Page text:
Schools of Sympathy: Gender and Identification Through the Novel
McGill-Queen's Press - MQUP, 1997 - Literary Criticism - 179 pages
Roberts argues that Clarissa's, Hester's, Isabel's, and Tess's "heroism" or "greatness" is measured not by her actions but by the extent to which others are moved by her. Therefore, the character cannot be studied without studying the response she generates, which, in these novels, is sympathy. Roberts asserts that each of the novels can be understood as a school of sympathy, through which we learn to behave and feel as gendered subjects, and that our response to the heroine is as carefully crafted as the character herself. Schools of Sympathy addresses issues of masochism, female victimization, the power of passive seduction, and the possibilities of heroism. As a counterpoint to these eighteenth- and nineteenth-century male perspectives, Roberts examines works by Margaret Atwood and Angela Carter that explicitly address these issues.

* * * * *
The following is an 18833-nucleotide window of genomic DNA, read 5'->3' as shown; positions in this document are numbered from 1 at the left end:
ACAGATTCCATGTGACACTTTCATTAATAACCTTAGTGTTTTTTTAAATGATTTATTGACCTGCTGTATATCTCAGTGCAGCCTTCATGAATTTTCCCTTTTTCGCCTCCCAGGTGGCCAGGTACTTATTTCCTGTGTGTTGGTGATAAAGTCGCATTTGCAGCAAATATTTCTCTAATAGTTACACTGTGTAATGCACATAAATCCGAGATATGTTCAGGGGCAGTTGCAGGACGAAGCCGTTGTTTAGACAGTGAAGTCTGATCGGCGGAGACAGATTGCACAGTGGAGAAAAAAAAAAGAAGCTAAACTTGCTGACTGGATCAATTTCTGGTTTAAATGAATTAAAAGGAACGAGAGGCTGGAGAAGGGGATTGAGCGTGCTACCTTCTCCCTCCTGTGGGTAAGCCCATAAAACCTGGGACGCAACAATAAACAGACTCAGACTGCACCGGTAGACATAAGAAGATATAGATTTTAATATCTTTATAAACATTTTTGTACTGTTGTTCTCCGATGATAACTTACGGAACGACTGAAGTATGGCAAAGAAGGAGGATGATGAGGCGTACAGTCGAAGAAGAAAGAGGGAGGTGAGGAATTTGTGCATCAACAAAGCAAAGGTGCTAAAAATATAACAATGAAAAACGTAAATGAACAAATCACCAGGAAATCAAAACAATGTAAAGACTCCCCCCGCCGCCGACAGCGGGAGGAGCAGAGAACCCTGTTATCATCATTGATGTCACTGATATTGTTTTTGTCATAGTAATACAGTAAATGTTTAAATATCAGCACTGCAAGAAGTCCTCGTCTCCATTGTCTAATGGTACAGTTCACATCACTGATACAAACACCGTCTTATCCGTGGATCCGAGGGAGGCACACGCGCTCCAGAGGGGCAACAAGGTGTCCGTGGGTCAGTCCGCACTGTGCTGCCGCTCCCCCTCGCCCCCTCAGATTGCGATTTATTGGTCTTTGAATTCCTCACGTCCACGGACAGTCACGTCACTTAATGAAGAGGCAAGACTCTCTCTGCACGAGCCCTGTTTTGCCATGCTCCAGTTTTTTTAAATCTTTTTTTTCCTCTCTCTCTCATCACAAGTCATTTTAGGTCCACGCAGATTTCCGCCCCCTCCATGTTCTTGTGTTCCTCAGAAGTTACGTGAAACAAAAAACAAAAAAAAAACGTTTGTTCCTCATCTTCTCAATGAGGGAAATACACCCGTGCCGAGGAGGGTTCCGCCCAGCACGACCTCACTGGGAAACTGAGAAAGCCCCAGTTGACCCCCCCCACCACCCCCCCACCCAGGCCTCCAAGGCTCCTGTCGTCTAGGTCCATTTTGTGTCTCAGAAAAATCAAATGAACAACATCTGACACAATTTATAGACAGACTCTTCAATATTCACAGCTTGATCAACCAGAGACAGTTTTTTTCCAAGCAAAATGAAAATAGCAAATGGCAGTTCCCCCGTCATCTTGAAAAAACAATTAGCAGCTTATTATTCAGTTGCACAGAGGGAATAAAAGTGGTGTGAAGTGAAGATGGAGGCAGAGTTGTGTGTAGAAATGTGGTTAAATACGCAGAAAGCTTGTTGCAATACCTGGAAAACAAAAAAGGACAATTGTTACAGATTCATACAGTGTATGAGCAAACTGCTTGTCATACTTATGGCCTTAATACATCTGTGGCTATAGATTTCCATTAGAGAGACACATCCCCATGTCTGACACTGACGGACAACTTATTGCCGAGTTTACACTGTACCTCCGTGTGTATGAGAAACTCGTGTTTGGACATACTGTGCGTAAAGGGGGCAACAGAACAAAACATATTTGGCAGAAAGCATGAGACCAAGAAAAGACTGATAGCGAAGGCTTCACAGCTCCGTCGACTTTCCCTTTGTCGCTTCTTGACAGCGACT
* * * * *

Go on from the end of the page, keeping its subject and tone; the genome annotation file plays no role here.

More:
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Angel Angela Carter appear argues asked attempt beauty becomes Belford Bloody Chamber chapter characters Chillingworth claims Clarissa constructed critics culture d'Urbervilles difference Dimmesdale Discipline and Punish display emotion empathy erotic experience extent eyes feel female desire feminine feminism feminist Fevvers fiction Foucault gaze gender guilt Handmaid's Tale Hawthorne Hawthorne's heart Henry James hero heroine heroine's Hester Prynne hurt identification identity imagine Irigaray Isabel Archer judge Judith Butler Lady liminal look Lovelace Lovelace's male Margaret Atwood masculine masochism masochistic mother move narrative narrator narrator's never novel object Offred pain passive pity pleasure Portrait position punishment question Ralph reader relationship rescue response Richard Poirier role Rousseau Scarlet Letter scene Schools of Sympathy seduction seek seems sense sexual spectacle spectators story suffering tell Teresa de Lauretis Tess Tess's theatricality tion Touchett trial victim voice Walser woman women words writes